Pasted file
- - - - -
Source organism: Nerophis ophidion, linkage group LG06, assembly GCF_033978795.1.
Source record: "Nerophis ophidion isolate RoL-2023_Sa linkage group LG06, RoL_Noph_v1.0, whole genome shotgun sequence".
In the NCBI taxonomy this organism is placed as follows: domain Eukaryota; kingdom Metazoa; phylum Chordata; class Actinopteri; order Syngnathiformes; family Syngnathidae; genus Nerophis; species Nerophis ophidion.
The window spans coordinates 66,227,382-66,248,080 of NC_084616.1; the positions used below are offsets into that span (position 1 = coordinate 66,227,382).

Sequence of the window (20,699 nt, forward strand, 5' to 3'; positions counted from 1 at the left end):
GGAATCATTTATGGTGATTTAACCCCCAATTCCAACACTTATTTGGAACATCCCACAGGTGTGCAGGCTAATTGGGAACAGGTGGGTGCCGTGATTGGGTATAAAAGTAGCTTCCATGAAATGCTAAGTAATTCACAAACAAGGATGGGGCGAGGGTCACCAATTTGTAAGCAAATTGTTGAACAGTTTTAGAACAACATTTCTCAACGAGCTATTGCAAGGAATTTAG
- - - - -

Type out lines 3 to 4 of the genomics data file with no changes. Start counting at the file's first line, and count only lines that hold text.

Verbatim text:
In the NCBI taxonomy this organism is placed as follows: domain Eukaryota; kingdom Metazoa; phylum Chordata; class Actinopteri; order Syngnathiformes; family Syngnathidae; genus Nerophis; species Nerophis ophidion.
The window spans coordinates 66,227,382-66,248,080 of NC_084616.1; the positions used below are offsets into that span (position 1 = coordinate 66,227,382).